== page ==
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Trafficking and HIV/AIDS Project

Trafficking and HIV/AIDS Project

Under UNESCO's special mandate for ethnic and indigenous minorities, the Trafficking and HIV/AIDS Project tackled the linked triad of problems—HIV/AIDS, trafficking, and non-traditional drug use—in the Greater Mekong Subregion, by researching, developing, and implementing programmes which crosscut these issues to address the needs of at-risk and vulnerable populations.

This project builds on UNESCO’s regional pillar of “extending international protection to endangered, vulnerable and minority cultures and cultural expressions”.

To read more on our guiding principles, please visit our Mission page here.


The rapid expansion of HIV/AIDS in the Mekong region is the focus of growing concern by international and regional organizations, governments, NGOs and community groups. It is a region which contains zones of high HIV/AIDS infection and transmission, as well as areas vulnerable to an explosive new expansion of the epidemic.

Many different ethnic groups live in the Mekong region. These minority people are at risk because of lack of access to education, poverty, lack of culturally-appropriate information in indigenous languages, cultural and social degeneration within traditional communities, non-traditional drug use, and increasing involvement in the sex trade.

While ethnic minorities still represent a relatively small percentage of the total population in Thailand, they are overrepresented in the sex industry and particularly vulnerable to exploitation, violence and maltreatment.

Due to UNESCO’s special mandate to work with ethnic minorities - under the UNESCO Universal Declaration on Cultural Diversity -, the Trafficking and HIV/AIDS project is dedicated to work with these vulnerable groups. In order to implement informed and effective programmes, UNESCO emphasizes the role of research and capacity building to work with ethnic minorities and to support sustainable, locally-managed projects. 

A Mandate to Work with Ethnic Minorities

Under the Universal Declaration on Cultural Diversity, unanimously adopted in November 2001 by UNESCO’s Member States, UNESCO has a unique mandate to work with ethnic minorities and indigenous people in order to promote human rights and ensure the preservation and promotion of the fruitful diversity of cultures.

ARTICLE 4: Human rights as guarantees of cultural diversity

The defense of cultural diversity is an ethical imperative, inseparable from respect for human dignity. It implies a commitment to human rights and fundamental freedoms, in particular the rights of persons belonging to minorities and those of indigenous peoples. No one may invoke cultural diversity to infringe upon human rights guaranteed by international law, nor to limit their scope.

ARTICLE 5: Cultural rights as an enabling environment for cultural diversity

Cultural rights are an integral part of human rights, which are universal, indivisible and interdependent. The flourishing of creative diversity requires the full implementation of cultural rights as defined in Article 27 of the Universal Declaration of Human Rights and in Articles 13 and 15 of the International Covenant on Economic, Social and Cultural Rights. All persons have therefore the right to express themselves and to create and disseminate their work in the language of their choice, and particularly in their mother tongue; all persons are entitled to quality education and training that fully respect their cultural identity; and all persons have the right to participate in the cultural life of their choice and conduct their own cultural practices, subject to respect for human rights and fundamental freedoms.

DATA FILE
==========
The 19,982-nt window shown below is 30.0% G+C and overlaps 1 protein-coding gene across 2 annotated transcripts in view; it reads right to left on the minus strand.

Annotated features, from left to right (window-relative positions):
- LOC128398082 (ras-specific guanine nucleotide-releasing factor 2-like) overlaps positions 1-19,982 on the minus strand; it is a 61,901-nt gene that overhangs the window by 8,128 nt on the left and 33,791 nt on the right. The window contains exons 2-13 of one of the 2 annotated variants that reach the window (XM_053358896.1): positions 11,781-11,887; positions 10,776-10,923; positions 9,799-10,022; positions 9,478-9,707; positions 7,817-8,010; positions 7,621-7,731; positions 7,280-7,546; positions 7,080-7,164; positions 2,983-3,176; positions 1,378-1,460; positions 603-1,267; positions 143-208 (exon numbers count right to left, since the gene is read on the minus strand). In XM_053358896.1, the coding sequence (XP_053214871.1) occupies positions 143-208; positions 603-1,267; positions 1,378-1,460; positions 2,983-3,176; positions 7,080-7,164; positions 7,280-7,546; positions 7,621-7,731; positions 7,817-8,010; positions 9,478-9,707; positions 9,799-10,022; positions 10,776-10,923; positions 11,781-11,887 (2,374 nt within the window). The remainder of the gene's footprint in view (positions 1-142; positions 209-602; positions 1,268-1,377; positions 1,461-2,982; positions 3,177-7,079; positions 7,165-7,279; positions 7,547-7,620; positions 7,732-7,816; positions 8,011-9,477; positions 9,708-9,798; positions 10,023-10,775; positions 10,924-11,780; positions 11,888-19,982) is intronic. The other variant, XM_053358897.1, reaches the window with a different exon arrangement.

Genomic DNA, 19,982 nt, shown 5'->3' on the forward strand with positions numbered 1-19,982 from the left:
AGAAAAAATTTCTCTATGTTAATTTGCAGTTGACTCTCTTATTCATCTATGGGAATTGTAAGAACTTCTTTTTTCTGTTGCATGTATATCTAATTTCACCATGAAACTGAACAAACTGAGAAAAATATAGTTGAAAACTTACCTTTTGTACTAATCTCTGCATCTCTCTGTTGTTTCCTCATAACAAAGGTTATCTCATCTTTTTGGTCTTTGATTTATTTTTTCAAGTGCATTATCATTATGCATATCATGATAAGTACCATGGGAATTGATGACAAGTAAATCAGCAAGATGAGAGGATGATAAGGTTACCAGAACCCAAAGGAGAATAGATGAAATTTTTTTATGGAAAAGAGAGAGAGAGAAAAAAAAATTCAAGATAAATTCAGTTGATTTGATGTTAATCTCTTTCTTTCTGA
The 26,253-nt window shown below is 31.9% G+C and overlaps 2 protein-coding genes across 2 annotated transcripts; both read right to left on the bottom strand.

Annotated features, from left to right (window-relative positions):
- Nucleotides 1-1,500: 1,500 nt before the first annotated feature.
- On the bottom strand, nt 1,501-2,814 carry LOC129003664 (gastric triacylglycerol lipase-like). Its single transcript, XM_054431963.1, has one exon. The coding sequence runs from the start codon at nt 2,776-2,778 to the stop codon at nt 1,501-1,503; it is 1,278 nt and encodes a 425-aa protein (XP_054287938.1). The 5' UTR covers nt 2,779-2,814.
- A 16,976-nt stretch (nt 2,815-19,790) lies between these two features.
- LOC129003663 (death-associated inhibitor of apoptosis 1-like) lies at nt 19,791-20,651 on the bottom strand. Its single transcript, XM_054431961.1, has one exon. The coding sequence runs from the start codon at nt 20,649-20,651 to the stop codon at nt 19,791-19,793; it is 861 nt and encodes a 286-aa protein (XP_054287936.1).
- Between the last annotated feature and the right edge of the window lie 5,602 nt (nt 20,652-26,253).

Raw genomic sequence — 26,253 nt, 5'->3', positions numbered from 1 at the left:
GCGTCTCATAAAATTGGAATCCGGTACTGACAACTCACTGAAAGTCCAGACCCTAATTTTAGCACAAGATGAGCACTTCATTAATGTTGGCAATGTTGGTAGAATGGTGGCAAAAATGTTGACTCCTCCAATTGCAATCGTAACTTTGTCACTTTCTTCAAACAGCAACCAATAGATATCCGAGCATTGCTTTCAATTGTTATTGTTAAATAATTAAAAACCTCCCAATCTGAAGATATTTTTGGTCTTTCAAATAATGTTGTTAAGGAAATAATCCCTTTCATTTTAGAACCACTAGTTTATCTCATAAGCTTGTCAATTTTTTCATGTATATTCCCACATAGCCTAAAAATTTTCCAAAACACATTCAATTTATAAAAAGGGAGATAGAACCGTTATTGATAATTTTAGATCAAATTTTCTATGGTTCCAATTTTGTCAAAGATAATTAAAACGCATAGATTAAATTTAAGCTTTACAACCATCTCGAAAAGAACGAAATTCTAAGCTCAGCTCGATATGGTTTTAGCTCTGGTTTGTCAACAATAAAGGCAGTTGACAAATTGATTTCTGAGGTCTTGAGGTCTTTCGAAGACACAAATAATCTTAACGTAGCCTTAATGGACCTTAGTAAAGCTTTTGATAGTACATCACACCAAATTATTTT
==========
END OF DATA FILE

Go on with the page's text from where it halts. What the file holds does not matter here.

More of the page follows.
List of Projects

Prevention Programmes through Minority Language Film, Radio and Music

The UNESCO Culture Unit assists in the design and implementation of programmes that channel minority languages and culture to address issues of HIV/AIDS, drug abuse, and trafficking.

Please click on one of the following sub-project pages to find out more.

Highland Citizenship and Birth Registration Project

The Culture Unit of UNESCO has identified lack of citizenship as the single greatest risk factor in Thailand for highland girls and women to be trafficked or otherwise exploited. In response to these findings, UNESCO has undertaken a project to train and support NGOs to assist hill tribe people in meeting the Thai requirements for registration and citizenship.

To learn more about the specific components of the project, please visit this sub-project's site by clicking here.

GIS-Linked Social Sentinel Surveillance Project

UNESCO has initiated a system of linked databases with information related to trafficking, rates of HIV/AIDS incidence, interventions and their coverage, and the distribution of at-risk populations (migration, population in sex work), in order to discover, record and map related trends.

Some featured activities include:

  • The UNESCO GIS Maps Collection
  • HIV/AIDS Animated Maps
  • Capacity-Building: a Partnership with TPSO Zone 10
  • Village-Based Surveillance System

Trafficking Statistics Project

The UNESCO Culture Unit compiles and maintains a current database of the various statistics on trafficking in Asia and other regions for research purposes as well as to understand trends, misconceptions, and estimates regarding the social phenomenon.

Study of Special and Interstitial Populations

Interstitial populations are groups that, due to their involvement in trade and transportation, link areas across borders. UNESCO aims to conduct research on interstitial populations by designing evidence-based interventions for them that can ‘catch’ these populations at the right place and right time with HIV prevention information, in a culturally appropriate manner.

More resources on child trafficking: childhub.org/en/global-child-trafficking-resources